Department or Program



This thesis explores the writings of Georges Bataille, a French writer living and publishing on the margins of twentieth-century France’s formative intellectual-cultural movements, Surrealism and Existentialism. Through reading various texts written largely between 1936-45, I will explore “death,” “war,” and “community” as terms constituting Bataille’s vision of an “acéphalic universe,” a world where “God is Dead.” Favoring an anti-theoretical attitude towards Bataille’s written body, my thesis grapples with Bataille’s texts as sites of experience. They not only trace the expression and movement of Bataille’s fraught inner life, but they also demand readers to confront the presuppositions—literary, philosophical, and ideological—predisposing them to read Bataille as a writer-thinker of a certain style, tradition, or discipline. My approach treats Bataille as a human being who lived and worked within his historical and biographical context. I emphasize the historical and personal situations shaping Bataille’s writings in Surrealist-adjacent periodicals, Atheological Summa, and meditative poetry, to make not an accurate reconstruction of Bataille’s lifework, but rather to offer the study of “lifework” as a problematic for interpreting the twentieth century European avantgarde.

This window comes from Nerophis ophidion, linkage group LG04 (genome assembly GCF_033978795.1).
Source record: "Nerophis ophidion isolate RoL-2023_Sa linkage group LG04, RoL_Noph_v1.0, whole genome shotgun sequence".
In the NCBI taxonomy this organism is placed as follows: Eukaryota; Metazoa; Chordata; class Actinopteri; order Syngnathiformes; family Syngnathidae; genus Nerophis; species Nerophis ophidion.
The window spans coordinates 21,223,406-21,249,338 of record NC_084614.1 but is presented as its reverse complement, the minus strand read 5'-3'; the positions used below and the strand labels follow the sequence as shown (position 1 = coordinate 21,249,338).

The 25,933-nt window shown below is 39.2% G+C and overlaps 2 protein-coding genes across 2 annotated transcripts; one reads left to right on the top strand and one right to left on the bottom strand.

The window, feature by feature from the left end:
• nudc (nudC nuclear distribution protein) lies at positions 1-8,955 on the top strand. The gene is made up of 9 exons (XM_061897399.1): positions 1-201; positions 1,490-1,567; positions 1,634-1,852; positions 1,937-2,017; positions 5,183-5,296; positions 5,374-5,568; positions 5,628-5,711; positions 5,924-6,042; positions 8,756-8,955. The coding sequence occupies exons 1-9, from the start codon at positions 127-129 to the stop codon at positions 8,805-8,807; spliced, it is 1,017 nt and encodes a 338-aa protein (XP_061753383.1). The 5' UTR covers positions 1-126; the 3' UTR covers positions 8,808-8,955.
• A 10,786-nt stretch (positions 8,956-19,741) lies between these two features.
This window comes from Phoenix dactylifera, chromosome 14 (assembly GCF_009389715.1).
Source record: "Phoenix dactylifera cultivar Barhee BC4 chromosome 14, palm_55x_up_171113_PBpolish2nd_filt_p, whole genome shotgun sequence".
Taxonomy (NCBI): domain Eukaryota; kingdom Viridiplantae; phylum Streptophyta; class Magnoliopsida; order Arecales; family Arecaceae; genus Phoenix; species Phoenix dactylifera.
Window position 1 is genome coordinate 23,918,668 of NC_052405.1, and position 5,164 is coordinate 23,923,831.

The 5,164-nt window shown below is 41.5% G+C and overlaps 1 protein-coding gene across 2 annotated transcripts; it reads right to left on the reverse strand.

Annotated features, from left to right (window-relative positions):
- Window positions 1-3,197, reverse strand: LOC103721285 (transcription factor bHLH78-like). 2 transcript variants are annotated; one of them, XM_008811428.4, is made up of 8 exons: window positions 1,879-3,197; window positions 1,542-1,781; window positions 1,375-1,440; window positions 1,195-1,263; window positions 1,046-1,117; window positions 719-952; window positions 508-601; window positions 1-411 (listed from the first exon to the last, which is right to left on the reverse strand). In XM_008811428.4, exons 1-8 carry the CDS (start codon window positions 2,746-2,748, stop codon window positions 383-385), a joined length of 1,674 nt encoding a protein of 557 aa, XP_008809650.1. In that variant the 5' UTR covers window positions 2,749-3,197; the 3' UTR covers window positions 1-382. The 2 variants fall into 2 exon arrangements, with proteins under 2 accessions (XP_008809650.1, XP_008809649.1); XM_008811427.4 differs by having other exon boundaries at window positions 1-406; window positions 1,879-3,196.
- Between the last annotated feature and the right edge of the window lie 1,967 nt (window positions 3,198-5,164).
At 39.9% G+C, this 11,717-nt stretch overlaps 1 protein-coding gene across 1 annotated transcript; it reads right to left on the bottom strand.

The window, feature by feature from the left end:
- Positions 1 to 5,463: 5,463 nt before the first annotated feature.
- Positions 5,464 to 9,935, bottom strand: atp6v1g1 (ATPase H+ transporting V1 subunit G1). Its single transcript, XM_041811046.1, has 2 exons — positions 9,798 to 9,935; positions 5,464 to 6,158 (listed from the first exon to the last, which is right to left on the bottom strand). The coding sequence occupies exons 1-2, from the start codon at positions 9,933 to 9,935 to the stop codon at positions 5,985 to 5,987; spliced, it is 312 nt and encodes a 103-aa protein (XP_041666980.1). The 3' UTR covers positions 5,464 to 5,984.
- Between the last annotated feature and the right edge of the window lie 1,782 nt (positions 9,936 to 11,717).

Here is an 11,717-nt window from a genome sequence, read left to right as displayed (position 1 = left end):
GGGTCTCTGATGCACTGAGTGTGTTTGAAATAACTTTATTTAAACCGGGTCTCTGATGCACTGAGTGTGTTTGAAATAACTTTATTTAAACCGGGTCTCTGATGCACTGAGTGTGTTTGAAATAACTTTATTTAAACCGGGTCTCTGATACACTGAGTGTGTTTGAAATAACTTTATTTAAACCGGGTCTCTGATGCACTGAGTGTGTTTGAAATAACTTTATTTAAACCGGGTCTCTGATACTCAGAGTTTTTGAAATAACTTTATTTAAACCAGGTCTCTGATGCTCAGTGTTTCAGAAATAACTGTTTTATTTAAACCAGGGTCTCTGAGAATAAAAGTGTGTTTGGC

Level of Access

Open Access

First Advisor

Freedman, Sanford

Date of Graduation


Degree Name

Bachelor of Arts

Number of Pages


Components of Thesis

1 pdf. file, with images included.

Open Access

Available to all.